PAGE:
Nashville’s Tyler Bryant on being a ‘virtuoso’ and jamming with his heroes

Tyler Bryant and the Shakedown, Tyler Bryant

Tyler Bryant and the Shakedown. COURTESY.

Before he was 22, guitar prodigy Tyler Bryant shared the stage with Jeff Beck and Eric Clapton. But it was a 63-year-old bluesman from Honey Grove, Texas, who inspired the musician when he was just a boy.

Tyler Bryant and the Shakedown
9 p.m. Tuesday
Brick and Mortar Music Hall
Tickets: $13-$15.

Roosevelt Twitty happened to be jamming inside a small-town music store when the 11-year-old Bryant walked in and followed the sound to the source.

That’s the day Bryant said his life changed, when Twitty began teaching him to play the blues.

“I started going to his house almost every day, and he would play me all these old records and cassettes, and turned me on to a lot of music that I wouldn’t have heard as a little white kid growing up in the South,” says Bryant, who appears with his band the Shakedown in The City on Tuesday.

Twitty and Bryant then began playing in public together, in backyards, bars or cafes — the location didn’t matter.

Bryant’s parents, who drove him to the shows, wanted him back in the car by 11 p.m. But he would close his eyes, solo and pretend not to notice them motioning to their watches.

“‘Cause how lame is that? You’re in the middle of the set, and you have to pack your amp up because your parents think it’s getting too rowdy?” he says.


What was it, as a 13-year-old, to perform with someone in his 60s in Twitty?
I would get so offended when someone would come up to me and go, “You’re so good for your age,” and I’m going, “Ah, man, I guess I’m just good for my age; I’m not good.” You know?

Many youths like to play fast and show off, but playing the blues takes restraint as well. What was your approach?
As a young kid, I didn’t really appreciate the simplicity of blues and rock ‘n’ roll yet. I wanted to learn to play fast and be flashy. And so I did, and I got really good at doing that sort of thing. As you get older you almost want to forget some of that and just be simple. And that’s kind of what we tried to do on the last record (this year’s “Wild Child”) – put some of the flash aside and some of that super-shreddy guitar stuff in the back pocket and just let the music speak for itself. Because it gets kind of nerdy, you know, shredding on the guitar so much.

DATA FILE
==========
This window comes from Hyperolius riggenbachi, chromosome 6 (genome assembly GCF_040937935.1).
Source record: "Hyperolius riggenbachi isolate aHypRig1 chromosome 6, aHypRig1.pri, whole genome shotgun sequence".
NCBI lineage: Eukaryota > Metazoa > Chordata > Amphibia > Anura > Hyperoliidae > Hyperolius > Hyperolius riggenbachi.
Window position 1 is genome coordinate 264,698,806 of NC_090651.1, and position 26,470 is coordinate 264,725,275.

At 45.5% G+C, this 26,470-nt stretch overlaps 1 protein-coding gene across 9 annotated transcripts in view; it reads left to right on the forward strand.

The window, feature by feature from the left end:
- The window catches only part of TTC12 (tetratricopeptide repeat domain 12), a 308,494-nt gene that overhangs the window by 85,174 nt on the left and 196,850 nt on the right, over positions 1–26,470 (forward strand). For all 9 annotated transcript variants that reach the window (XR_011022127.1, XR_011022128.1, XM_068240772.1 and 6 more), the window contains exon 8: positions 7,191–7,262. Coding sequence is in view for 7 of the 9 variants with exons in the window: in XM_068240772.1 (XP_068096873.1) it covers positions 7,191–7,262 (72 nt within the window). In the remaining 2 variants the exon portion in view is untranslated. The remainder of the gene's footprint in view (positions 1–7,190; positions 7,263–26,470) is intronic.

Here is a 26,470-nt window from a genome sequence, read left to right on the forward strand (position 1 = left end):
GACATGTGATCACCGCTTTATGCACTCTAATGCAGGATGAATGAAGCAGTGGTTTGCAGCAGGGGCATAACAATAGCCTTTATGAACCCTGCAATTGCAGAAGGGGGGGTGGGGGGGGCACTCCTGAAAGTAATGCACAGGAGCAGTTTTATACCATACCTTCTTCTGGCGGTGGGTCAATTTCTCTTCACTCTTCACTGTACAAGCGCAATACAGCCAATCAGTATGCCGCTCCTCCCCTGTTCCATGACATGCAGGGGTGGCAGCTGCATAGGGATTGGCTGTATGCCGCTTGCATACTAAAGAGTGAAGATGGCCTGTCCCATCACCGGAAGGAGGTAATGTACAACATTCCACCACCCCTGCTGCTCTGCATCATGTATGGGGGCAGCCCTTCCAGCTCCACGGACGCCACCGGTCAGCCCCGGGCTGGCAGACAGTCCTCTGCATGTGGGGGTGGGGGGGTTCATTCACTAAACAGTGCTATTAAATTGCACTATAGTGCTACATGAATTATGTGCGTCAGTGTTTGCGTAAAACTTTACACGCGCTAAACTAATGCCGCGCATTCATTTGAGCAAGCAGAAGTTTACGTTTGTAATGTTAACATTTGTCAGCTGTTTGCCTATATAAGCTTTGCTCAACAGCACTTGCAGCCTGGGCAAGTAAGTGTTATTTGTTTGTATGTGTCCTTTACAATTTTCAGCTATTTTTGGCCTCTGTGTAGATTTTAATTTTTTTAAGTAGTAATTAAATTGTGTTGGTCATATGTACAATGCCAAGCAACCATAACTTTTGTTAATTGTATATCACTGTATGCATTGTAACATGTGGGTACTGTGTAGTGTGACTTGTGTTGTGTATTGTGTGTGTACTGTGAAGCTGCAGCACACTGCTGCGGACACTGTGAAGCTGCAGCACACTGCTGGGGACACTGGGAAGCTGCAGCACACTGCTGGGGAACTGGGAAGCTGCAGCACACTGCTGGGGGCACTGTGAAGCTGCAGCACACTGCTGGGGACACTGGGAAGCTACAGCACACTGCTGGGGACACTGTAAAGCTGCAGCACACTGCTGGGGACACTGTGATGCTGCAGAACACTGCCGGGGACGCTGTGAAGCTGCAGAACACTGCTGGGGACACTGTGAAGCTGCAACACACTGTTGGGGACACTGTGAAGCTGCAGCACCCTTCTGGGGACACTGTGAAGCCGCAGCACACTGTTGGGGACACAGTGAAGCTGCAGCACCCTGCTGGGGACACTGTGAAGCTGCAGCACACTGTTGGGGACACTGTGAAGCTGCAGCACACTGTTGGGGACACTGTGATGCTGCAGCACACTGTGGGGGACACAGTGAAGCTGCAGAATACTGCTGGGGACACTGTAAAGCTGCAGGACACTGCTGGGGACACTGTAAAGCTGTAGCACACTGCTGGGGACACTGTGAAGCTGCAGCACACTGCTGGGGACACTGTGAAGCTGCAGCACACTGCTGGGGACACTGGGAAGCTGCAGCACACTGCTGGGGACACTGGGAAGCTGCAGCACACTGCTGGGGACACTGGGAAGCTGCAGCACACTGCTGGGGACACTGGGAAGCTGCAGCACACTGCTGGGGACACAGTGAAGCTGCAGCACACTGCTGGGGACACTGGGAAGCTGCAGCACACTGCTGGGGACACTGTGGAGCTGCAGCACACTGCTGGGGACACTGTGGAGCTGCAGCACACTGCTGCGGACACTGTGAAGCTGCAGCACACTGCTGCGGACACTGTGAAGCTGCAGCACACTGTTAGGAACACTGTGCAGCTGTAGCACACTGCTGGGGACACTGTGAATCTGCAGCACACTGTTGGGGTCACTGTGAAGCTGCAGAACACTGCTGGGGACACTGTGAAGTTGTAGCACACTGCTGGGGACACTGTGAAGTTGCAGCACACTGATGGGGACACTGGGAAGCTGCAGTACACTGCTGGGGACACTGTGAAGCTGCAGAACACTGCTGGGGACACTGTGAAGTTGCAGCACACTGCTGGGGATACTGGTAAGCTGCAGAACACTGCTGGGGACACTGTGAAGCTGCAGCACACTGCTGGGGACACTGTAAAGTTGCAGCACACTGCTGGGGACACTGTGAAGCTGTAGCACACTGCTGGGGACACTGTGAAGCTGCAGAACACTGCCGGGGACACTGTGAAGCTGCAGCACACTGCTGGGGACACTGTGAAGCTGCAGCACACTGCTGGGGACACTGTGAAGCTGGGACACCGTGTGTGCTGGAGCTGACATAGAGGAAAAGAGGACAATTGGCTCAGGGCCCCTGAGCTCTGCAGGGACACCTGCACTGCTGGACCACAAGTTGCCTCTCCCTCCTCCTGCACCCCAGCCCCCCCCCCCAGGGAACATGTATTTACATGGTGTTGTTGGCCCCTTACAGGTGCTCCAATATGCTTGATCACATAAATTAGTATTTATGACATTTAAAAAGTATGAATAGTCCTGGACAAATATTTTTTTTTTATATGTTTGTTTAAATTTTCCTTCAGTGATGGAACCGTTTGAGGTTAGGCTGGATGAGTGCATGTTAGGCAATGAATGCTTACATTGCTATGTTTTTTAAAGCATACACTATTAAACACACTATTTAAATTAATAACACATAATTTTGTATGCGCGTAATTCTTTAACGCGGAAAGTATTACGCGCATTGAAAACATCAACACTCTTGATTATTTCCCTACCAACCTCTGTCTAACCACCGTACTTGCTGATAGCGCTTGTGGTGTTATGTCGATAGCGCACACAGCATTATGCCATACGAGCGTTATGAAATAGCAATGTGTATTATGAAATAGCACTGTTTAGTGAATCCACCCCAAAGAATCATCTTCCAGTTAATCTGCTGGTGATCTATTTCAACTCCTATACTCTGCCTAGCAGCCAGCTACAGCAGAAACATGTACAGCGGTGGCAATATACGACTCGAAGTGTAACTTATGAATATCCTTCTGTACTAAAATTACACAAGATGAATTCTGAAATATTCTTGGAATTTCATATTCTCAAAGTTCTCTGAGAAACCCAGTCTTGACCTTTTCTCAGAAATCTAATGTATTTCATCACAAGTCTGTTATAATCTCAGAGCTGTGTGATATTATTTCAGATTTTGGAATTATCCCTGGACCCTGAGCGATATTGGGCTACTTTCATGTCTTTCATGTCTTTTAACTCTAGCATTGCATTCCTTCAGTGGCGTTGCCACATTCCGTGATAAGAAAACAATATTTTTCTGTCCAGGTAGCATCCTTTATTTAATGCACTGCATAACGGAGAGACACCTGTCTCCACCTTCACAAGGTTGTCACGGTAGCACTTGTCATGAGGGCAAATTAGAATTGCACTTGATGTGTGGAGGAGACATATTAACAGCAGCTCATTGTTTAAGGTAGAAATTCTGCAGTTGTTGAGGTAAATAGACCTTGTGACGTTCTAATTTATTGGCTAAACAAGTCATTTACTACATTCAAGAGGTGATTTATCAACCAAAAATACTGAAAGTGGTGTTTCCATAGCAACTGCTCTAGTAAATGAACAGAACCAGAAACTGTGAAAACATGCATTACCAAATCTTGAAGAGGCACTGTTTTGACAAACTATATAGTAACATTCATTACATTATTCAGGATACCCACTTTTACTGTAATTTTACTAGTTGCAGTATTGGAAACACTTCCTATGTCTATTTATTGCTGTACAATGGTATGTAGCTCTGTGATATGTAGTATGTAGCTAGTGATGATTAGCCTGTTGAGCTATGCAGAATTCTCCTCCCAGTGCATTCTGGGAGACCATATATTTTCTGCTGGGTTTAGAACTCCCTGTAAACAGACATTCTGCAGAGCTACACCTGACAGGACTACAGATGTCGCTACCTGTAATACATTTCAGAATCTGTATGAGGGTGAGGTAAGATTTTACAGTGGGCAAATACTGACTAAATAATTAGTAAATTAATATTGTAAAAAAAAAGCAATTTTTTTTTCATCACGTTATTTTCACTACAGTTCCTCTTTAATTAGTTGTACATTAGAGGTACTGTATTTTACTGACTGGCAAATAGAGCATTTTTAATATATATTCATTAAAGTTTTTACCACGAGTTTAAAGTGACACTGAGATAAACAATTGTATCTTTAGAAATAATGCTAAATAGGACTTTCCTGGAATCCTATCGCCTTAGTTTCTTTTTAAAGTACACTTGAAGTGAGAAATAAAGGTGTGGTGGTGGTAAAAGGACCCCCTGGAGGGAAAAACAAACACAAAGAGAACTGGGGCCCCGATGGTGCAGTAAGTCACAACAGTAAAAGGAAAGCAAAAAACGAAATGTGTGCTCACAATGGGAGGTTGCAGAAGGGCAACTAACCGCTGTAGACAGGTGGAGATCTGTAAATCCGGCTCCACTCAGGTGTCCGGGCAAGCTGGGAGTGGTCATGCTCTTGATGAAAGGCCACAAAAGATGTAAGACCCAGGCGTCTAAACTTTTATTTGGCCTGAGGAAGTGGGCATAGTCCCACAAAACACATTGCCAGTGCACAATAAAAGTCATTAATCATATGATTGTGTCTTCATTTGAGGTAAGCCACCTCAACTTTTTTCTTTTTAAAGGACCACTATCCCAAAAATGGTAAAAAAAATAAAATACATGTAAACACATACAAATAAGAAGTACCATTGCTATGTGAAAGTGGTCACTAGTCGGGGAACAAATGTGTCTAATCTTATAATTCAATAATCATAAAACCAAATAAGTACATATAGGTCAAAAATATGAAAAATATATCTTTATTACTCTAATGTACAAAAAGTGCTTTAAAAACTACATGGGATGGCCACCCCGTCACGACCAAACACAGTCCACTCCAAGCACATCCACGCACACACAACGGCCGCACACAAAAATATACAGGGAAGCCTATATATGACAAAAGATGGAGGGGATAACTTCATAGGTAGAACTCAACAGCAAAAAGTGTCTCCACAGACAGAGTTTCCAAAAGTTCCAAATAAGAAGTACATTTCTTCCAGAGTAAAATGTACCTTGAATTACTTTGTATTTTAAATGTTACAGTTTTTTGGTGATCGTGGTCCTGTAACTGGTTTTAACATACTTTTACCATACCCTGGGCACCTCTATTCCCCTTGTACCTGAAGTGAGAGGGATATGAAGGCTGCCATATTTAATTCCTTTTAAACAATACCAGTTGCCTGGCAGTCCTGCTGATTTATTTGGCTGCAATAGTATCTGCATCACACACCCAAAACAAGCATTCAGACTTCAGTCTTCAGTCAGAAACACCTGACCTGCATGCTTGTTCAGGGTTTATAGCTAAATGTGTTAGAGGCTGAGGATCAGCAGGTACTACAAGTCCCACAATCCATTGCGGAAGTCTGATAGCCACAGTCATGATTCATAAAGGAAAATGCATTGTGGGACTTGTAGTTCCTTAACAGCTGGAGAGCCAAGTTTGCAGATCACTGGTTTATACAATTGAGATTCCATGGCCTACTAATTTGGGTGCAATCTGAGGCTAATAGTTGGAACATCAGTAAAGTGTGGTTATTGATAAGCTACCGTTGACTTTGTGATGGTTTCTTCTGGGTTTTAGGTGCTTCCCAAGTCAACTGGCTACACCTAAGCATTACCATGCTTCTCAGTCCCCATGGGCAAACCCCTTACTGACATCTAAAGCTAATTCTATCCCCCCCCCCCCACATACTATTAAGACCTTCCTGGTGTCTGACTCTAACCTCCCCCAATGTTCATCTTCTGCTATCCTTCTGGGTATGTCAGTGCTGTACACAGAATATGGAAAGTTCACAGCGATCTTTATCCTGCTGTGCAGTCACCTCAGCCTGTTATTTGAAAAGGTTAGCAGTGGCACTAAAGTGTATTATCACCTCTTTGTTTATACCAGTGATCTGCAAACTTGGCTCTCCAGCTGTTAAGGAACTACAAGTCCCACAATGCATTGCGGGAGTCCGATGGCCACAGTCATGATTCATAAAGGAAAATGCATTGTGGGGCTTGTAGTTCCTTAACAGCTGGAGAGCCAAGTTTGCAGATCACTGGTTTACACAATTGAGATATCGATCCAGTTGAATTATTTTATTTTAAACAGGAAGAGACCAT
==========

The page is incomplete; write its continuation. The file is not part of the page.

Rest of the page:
You’ve shared the stage with a lot of notable musicians, and I know Jeff Beck is No. 1 for you. Who’s your No. 2?
Ann and Nancy Wilson; the Heart sisters. I love them. We played a lot of shows with them, like the Monterey Pop Festival. They’re great people, and it’s unbelievable to watch them live. Aerosmith is unbelievable as well.

Bryant was given his first guitar at age 6. He wanted to be like Elvis, so his mother dyed his hair black and bought him a gold jacket and leather pants he proudly wore to first grade. “The teacher told my mom I had an identity crisis,” he laughs.

He started his own band at 16, getting his first dose of touring beyond Texas. He also began listening to more rock ‘n’ roll, like Tom Petty and the Black Crowes, and those influences seeped into his songwriting.

At 16, Bryant was honored by the Robert Johnson Foundation, run by the family of the famed 20th-century bluesman. Soon after, one of Bryant’s original songs was featured on “Guitar Hero 5.”

Two years later, he moved to Nashville, where he started the Shakedown with drummer Caleb Crosby, bassist Noah Denney and guitarist Graham Whitford, son of Aerosmith’s Brad Whitford. The band’s debut album, “Wild Child,” was released in January.

Through the years, Bryant remained close to Twitty, who died in May at 74. At the memorial, Bryant found out his teacher left him his guitar.

“He was my best friend,” Bryant says. “He’s one of the most special people I’ve met in my life.”


Roman Gokhman: Do you consider yourselves a part of the “Nashville scene” or free of that?
Tyler Bryant: I consider myself part of the Nashville music scene. I do a lot of songwriting in Nashville for myself and for other people. It’s just such a cool scene out there. Everyone helps each other out. I love it out there. I consider myself part of the Nashville music scene and part of the Texas music scene.

Have you watched the TV show “Nashville?”
Our friends Cadillac Black were on that show. I haven’t seen their performance, but that’s a really killer band out of Nashville. You should check them out. I think it’s probably a really good thing for Nashville, to get some attention there. Downtown is a sight to see. That’s always something – when we’re on the road for a long time, there’s nothing like driving into Nashville and seeing it all lit up. It’s like, “Yes, I’m home.”

What would you like to see this band accomplish? What are your goals?
I want to make records and tour until I die, basically. I started as a solo artist but it wasn’t the same after I started playing with these guys. They were bringing so much to it that it had to be a band thing. That’s not to say that one day I might not just make a solo record, but if I do that, it’ll probably be when I am older and I become a fisherman, sitting out on my front porch, smoking a big, fat cigar; with a resonator, stomping my foot. (Bryant laughs). I want to do different things. I want to make lots of records with this band, and take our music in different directions as we grow. I eventually want to make an acoustic album with this band, with lots of slow ballads, or a heartbreak album. We’re not just one band. Right now we are young and have so much energy. We haven’t been jaded by the music industry. We wanted to make an album that was fun and represented that.

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